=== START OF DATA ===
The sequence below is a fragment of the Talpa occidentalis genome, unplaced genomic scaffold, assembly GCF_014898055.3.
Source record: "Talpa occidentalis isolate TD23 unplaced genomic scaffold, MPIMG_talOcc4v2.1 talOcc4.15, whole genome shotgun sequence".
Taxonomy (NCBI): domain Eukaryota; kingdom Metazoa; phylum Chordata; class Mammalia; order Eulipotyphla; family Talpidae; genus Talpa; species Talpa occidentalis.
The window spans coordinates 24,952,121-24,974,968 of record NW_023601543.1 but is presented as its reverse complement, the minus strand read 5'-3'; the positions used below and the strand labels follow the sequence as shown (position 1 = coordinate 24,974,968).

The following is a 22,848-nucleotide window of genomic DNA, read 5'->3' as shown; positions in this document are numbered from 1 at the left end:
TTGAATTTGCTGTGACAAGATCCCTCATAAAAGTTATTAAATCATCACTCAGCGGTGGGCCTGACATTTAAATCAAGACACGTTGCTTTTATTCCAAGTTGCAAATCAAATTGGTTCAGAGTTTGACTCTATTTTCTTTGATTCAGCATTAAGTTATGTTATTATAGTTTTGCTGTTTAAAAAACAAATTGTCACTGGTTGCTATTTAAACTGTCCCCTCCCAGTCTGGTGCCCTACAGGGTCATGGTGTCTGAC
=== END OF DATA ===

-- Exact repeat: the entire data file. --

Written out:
The sequence below is a fragment of the Talpa occidentalis genome, unplaced genomic scaffold, assembly GCF_014898055.3.
Source record: "Talpa occidentalis isolate TD23 unplaced genomic scaffold, MPIMG_talOcc4v2.1 talOcc4.15, whole genome shotgun sequence".
Taxonomy (NCBI): domain Eukaryota; kingdom Metazoa; phylum Chordata; class Mammalia; order Eulipotyphla; family Talpidae; genus Talpa; species Talpa occidentalis.
The window spans coordinates 24,952,121-24,974,968 of record NW_023601543.1 but is presented as its reverse complement, the minus strand read 5'-3'; the positions used below and the strand labels follow the sequence as shown (position 1 = coordinate 24,974,968).

The following is a 22,848-nucleotide window of genomic DNA, read 5'->3' as shown; positions in this document are numbered from 1 at the left end:
TTGAATTTGCTGTGACAAGATCCCTCATAAAAGTTATTAAATCATCACTCAGCGGTGGGCCTGACATTTAAATCAAGACACGTTGCTTTTATTCCAAGTTGCAAATCAAATTGGTTCAGAGTTTGACTCTATTTTCTTTGATTCAGCATTAAGTTATGTTATTATAGTTTTGCTGTTTAAAAAACAAATTGTCACTGGTTGCTATTTAAACTGTCCCCTCCCAGTCTGGTGCCCTACAGGGTCATGGTGTCTGAC